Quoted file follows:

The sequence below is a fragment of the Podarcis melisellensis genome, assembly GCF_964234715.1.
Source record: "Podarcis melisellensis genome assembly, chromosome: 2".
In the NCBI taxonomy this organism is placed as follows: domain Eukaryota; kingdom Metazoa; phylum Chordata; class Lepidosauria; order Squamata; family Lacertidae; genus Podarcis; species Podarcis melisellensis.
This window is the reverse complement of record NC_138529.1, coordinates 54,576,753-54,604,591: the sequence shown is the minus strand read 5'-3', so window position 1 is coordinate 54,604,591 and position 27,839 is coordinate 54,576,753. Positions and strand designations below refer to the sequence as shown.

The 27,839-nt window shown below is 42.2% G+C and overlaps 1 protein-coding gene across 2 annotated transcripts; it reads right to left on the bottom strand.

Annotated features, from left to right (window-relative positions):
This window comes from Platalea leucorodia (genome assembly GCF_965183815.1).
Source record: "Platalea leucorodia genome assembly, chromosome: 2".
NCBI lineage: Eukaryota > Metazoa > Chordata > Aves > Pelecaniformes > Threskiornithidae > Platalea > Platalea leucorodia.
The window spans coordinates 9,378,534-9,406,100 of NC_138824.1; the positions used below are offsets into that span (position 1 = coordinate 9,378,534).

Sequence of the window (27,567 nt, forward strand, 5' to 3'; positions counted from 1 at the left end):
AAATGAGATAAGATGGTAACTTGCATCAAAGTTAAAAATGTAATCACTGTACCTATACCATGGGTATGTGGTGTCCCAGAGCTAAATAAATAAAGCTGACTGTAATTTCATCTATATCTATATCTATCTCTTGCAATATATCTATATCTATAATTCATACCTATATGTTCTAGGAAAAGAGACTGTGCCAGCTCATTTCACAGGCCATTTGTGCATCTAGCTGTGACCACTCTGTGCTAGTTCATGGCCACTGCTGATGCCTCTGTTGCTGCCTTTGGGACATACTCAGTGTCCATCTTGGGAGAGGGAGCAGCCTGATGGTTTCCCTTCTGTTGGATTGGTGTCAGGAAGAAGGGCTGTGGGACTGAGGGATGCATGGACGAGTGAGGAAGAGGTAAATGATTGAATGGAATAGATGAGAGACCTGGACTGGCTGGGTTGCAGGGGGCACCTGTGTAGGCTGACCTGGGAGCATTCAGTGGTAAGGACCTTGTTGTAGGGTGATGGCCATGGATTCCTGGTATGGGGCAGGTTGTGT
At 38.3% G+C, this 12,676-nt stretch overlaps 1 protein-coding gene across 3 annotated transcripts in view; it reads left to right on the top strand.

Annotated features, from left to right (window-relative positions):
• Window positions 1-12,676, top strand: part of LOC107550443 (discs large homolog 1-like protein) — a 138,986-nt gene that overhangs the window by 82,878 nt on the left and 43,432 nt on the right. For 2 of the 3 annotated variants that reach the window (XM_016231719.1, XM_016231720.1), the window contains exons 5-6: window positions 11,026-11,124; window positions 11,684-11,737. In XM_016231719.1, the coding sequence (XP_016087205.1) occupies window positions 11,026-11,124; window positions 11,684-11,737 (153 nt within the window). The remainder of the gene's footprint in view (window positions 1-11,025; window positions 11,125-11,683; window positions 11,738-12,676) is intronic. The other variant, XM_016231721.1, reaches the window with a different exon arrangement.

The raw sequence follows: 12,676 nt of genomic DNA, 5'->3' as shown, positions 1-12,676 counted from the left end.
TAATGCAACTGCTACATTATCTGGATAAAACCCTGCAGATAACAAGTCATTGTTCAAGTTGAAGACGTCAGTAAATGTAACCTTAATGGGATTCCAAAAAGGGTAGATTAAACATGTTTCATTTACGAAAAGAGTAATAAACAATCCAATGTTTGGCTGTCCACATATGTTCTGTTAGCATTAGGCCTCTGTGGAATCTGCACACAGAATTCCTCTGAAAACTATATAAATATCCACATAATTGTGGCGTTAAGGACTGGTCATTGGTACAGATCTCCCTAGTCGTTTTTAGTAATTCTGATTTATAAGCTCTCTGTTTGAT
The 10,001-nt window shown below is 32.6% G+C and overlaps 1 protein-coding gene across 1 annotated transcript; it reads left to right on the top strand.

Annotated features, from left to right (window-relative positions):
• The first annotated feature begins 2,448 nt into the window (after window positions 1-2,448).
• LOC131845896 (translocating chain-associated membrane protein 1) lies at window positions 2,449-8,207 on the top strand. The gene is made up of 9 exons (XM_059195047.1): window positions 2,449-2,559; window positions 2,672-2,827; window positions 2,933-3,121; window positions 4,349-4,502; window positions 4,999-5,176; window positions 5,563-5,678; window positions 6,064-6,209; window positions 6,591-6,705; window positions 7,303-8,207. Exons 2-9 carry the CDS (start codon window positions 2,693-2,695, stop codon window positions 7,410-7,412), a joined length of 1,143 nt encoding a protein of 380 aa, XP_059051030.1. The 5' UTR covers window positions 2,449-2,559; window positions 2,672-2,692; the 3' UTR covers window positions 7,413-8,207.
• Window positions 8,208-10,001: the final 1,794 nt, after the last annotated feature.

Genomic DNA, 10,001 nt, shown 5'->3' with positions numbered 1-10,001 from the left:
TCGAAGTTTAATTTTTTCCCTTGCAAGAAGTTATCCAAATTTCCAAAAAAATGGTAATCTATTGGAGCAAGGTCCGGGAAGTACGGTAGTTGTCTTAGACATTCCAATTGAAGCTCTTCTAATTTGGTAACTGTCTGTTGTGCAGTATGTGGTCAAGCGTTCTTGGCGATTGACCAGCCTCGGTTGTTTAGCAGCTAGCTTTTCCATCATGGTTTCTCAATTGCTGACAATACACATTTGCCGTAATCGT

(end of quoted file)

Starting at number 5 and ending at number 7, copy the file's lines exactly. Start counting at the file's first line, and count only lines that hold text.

The 27,839-nt window shown below is 42.2% G+C and overlaps 1 protein-coding gene across 2 annotated transcripts; it reads right to left on the bottom strand.

Annotated features, from left to right (window-relative positions):
This window comes from Platalea leucorodia (genome assembly GCF_965183815.1).